Nightmare Before (Last) Christmas
A little over a year ago I was plunged into a nightmare world. I had accepted a new job as the lone PHP developer at a relatively small business, and when I finally got my hands on the code, I realized I'd gotten myself into a giant mess. While I'm happy at my job today, my first months were filled with disbelief, horror, anguish, doubt, and despair as I began to dig into the legacy codebase I had inherited.
Things were a little dicey those first few months. I'd seen really bad code before (I've written some truly awful code myself), but I'd never seen anything quite like what I was dealing with.
Rather than run away screaming, I decided I'd try to wrangle this code into shape, one tiny piece at a time. Here are a few of the things I've learned over the past year about dealing with legacy code.
There's a Difference Between Internal and External Quality
I once heard Stefan Priebsch comment on the fact that there's a difference between internal and external quality where web apps are concerned. That was an a€oAha!a€¯ moment for me, and I've never forgotten it. As bad as the code at my new gig was (and in many cases still is), the apps worked, and most of the users were very happy with them. Where I wanted to rewrite every bit of every app (including all of the front end), I had to remember that most everyone at the company was pleased with the way things were. Sweeping changes would cause more problems than they would solve.
One of my favorite stories to tell about my first week on the job was when I asked, a€oWhat version control system are we using?a€¯ I naively expected we were using Subversion or Git. To my shock and horror, the developer replied, a€oThere's only one developer; we don't need version control.a€¯ As soon as I recovered from that, I installed Subversion and versioned every bit of code and configuration I could find.
Not only was the code itself a mess, its location and organization was such that it was nearly impossible to find the code I was supposed to be working on in the first place. The situation with the server config files was nearly as bad. I did two things that helped immensely:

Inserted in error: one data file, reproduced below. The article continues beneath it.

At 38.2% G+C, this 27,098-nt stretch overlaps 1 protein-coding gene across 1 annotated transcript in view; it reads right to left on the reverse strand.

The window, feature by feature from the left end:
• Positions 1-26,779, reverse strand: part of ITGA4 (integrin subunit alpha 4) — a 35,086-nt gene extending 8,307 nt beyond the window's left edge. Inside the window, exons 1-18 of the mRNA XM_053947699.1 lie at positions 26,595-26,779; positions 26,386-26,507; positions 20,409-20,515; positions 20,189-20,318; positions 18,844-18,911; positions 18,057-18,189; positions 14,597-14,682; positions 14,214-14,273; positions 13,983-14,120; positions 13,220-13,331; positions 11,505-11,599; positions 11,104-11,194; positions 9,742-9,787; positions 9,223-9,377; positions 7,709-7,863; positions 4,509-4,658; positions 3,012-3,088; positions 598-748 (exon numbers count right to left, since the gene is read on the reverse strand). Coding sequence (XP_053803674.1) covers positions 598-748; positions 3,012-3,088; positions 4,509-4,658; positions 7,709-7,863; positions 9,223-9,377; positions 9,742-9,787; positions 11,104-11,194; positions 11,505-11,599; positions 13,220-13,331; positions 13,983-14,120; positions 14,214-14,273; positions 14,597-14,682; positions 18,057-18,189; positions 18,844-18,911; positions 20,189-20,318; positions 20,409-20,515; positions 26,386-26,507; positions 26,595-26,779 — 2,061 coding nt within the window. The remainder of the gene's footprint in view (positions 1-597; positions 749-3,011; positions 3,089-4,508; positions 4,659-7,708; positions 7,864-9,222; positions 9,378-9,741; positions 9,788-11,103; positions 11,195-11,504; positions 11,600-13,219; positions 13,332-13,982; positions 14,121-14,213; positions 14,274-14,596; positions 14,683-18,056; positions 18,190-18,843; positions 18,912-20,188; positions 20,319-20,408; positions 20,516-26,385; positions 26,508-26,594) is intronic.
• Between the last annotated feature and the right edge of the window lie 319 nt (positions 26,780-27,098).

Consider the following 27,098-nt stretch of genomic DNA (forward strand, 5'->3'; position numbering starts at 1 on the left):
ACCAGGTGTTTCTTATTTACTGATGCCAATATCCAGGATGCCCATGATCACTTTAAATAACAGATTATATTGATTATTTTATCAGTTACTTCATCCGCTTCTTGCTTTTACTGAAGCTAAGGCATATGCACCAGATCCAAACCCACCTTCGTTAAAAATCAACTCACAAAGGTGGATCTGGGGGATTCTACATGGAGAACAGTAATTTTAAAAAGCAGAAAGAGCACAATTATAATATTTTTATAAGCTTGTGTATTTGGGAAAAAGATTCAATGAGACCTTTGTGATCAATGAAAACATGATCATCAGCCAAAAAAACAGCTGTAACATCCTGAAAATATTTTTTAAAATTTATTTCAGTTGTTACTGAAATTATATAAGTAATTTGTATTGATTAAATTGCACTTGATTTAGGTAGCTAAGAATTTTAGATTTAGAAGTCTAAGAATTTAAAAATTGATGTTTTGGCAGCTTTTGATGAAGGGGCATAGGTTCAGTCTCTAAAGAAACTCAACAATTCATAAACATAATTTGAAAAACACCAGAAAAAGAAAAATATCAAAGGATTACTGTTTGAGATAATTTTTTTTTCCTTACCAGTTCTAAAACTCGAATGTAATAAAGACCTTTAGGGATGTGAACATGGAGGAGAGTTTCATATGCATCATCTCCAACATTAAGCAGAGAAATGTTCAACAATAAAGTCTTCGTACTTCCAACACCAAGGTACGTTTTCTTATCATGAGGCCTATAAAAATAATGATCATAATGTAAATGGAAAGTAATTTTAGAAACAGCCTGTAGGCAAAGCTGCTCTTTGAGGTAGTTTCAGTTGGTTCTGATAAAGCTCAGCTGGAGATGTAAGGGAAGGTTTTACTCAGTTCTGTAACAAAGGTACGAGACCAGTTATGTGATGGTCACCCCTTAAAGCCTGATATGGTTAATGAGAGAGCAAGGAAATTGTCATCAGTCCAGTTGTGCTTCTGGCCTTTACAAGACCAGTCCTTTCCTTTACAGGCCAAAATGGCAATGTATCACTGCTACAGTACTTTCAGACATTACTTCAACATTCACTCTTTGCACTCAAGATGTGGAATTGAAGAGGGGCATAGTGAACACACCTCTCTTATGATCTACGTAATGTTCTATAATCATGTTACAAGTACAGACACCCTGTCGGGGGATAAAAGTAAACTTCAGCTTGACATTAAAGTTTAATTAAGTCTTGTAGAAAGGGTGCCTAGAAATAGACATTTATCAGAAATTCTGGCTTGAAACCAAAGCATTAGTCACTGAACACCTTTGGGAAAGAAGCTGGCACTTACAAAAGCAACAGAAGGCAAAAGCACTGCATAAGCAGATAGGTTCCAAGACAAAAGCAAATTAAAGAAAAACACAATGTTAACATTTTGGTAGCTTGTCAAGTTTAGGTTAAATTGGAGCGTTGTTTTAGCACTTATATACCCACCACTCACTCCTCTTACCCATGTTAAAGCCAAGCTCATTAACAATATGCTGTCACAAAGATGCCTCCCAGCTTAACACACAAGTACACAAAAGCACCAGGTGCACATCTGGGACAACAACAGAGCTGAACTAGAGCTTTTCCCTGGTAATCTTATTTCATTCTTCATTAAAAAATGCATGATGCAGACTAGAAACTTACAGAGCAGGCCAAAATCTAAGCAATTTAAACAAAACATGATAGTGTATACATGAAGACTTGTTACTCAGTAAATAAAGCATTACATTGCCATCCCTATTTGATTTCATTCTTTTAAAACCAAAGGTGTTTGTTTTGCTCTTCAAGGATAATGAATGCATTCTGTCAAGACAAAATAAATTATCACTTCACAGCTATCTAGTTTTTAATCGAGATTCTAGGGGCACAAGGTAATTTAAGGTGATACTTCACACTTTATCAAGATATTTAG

- I placed all of our sites in /sites and named each site's directory after the site's URL.
- I reorganized the existing Apache config files, breaking out the numerous VirtualHost directives into their own files.
Do. Not. Rewrite. Seriously, Don't Do It.
Rewriting should never be the first option. It shouldn't be the second option, nor even the third. Previous developers have domain knowledge you don't; they've solved bugs and addressed user issues you don't know anything about. Unless the external quality of the app has degraded to the point a complete rewrite is necessary, the best thing to do is take it slow.
Take It Slow
Refactor the code one little bit at a time. When I say one little bit, I'm not joking. Tiny changes. Small things like instituting a coding standard and reformatting the code you're working on can work wonders for readability. You might change variable names to be more descriptive, or move functions closer to where they're being called. At that point, and before you begin refactoring, it's time to write tests.
Tests Are Your Best Friend
The code I found seemed to be untestable, but over time, I've discovered that there's very little code that's truly untestable, even if you have to go through contortions to test it. The orthodoxy of automated unit and integration testing is excellent in theory, and amazing when you can make it happen (it should be a number one goal), but sometimes the reality of your situation won't allow for that. I frequently use the following technique when I begin testing disastrous code:
- Make a small change.
- Refresh the browser.
- Rinse. Repeat.
Don't Forget to Have Fun
Derek Siver's post, Because It's Fun!, really resonated with me. I started programming for many different reasons, but one of them was that programming is fun. There's nothing more excitinga€‰-a€‰nothing that makes me happiera€‰-a€‰than solving a really difficult programming problem. What bigger problem is there than a disastrous legacy codebase? When I stopped crying over how bad I had it and started laughing at what I found, I started enjoying my work again. Now, I find I enjoy coming to work and making something beautiful out of something bad. I hope you can, too.
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